Niwei International Travel Service-Lhasa, Tibet (PRWEB) January 20, 2013
Foreign travelers to Tibet still can not get Tibet travel permits easily in Jan, Feb. and early April, 2013, according to Tibet Ctrip Travel Service-TCTS, a Lhasa-based Tibet travel agency. “The travels restrictions are still available so foreign tourists have to double check the timely permits situation and check whether their group size and nationality meet the Tibet Tourism Bureau’s requests.” The agency said like that on Jan.15, 2013 and they also provide guidelines for obtaining visas and permits, and finding the required tour group.
For foreign travelers (non-Chinese) independent travel in Tibet is impossible. It’s important for travelers to know what restrictions there are and how to to obtain the correct permits, and to keep informed of the changing political situation.
The steps of getting Tibet Travel permits:
1. Fix Tibet travel payment to the agency’s company bank account for tour confirmation (personal bank account is not recommended for sensitive travel time from Jan to Feb and early April), provide passports and China visa photo copies to them (via email attachment with higher resolution) at least 3 weeks in advance, when wiring the money, tourists need to mark their full names for all the members in the tour group thus once the payment is through, the agency in Lhasa can get the money order with the tourists name lists on it and the bank can stamp it as a certification file when applying Tibet Travel Permits.
2. The agency will prepare all paper work and submit those files to the local government offices such as PSB (Public Security Bureau), TTB (Tibet Tourism Bureau), Tibet Military Agent Office, Foreign Affairs Office, etc normally 3 weeks in advance (they can not do this 1 month or 2 months in advance). After they get approvals with leaders’ signature and stamps on those files, Tibet travel permits application process gets easier and faster.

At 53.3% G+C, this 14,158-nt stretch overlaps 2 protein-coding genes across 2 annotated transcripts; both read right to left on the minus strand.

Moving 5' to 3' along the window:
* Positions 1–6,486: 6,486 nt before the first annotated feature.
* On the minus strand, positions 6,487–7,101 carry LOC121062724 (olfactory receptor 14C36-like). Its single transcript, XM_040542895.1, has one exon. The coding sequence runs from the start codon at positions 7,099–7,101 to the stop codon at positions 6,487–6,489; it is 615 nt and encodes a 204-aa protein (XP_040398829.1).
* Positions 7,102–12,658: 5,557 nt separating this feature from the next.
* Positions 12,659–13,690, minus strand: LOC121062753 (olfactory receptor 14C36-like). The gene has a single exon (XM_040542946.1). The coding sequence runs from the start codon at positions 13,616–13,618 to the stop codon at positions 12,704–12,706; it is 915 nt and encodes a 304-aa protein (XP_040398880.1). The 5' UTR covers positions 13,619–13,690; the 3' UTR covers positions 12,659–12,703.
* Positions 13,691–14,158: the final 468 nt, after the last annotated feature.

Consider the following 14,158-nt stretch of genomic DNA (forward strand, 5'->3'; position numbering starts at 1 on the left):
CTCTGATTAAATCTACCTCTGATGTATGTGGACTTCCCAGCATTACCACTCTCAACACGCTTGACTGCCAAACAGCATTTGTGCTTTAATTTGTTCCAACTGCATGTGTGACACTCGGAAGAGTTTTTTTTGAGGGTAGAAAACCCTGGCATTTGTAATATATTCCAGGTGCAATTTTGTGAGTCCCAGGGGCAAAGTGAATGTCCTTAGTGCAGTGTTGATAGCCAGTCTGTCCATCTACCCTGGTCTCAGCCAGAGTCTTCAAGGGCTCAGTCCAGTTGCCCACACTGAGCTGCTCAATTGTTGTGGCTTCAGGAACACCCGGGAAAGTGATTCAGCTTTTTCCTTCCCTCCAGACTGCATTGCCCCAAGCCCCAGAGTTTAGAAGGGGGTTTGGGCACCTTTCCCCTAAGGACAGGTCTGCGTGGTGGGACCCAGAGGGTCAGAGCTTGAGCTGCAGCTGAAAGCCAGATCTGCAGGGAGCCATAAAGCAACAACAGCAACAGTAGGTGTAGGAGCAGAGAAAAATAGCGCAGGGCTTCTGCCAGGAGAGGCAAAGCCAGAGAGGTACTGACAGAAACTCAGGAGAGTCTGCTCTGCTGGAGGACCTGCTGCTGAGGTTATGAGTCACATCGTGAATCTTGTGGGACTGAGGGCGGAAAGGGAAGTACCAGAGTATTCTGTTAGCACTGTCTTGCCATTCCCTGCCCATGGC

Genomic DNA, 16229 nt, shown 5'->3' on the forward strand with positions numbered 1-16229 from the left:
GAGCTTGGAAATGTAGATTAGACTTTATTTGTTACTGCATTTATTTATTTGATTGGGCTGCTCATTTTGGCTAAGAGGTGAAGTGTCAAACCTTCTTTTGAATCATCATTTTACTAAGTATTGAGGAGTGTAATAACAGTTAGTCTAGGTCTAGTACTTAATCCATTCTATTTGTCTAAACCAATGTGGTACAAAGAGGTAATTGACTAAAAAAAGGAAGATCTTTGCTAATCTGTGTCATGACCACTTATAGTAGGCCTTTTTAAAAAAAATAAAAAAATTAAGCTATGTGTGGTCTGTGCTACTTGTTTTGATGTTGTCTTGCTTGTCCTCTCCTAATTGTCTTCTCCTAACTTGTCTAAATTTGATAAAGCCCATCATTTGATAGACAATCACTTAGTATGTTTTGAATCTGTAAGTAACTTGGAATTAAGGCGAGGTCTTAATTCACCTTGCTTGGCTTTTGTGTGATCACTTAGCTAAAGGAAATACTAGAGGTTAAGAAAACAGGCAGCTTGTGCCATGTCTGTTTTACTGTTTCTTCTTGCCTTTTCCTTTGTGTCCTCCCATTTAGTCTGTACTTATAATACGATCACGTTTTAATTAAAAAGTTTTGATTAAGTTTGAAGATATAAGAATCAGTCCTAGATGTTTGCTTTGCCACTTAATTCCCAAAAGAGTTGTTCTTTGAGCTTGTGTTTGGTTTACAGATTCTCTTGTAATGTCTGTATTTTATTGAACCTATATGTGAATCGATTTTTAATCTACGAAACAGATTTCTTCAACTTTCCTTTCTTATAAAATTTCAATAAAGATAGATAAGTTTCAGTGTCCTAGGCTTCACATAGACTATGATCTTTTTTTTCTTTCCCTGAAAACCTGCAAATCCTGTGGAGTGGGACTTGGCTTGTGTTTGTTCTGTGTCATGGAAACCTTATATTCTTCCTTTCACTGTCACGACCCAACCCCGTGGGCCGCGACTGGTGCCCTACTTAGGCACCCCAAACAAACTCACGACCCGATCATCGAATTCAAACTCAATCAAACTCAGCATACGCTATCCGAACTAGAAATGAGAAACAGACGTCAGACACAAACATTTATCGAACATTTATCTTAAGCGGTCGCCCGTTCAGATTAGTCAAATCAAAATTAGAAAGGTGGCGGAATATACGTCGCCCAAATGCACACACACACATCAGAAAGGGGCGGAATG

3. In most cases, about 7 to 10 days before tourists’ departure for Tibet, the agency can get Tibet Entry permits, and/or Tibet Military permits, foreign affairs permits and they only need to send the physical documents to the hotel where you stay in China.
Below is the important timely update for Tibet travel restrictions early 2013.
A. All the groups entering Tibet through Nepal can get the Tibet travel permit, but the group should have no less than 5 people (with different nationality is no problem).
B. Generally, if the group come to Tibet from mainland China, then it is impossible to get the permit, but if the group is bigger than 5 or more people, then agency can apply for the group visa invitation from Tibet Tourism Bureau here in Lhasa, then they will send a e copy by email, then a group visa for the whole group can be obtained from the Chinese Embassy. So the group can enter Tibet through Mainland China. But be informed that, if it is group visa then all the members listed in the group visa should enter and exit China together.
C. Since June 24th, 2012, for travelers from Norway, Japan, Bhutan, Tibet Tourism Bureau and all other Governmental offices reject permits application. But for travelers from UK, Korea, Australia, Austria, Vietnam, they check the tourists data more seriously and carefully and they do issue the permits out if everything is right; for all travelers from other nationalities like USA, Germany, France, Italy, Denmark, Singapore, Malaysia, etc, the travel agency can apply much easily if the tour group meet the previous guidelines such as group numbers, same nationality, no journalists, military person, etc.
However, no one knows how soon that restriction will change and what changes it may happen. Depending on the time of year and local political climate, when booking a trip to Tibet, it is important to remember that government regulations can prevent all Tibet travel permits from being issued with little to no advanced notice.
When planning a trip to Tibet, one must accept the risks and be flexible should there are unexpected changes in regulations. It is important for travelers to listen to their Tibet travel guide and be respectful of the local laws, especially in sensitive areas.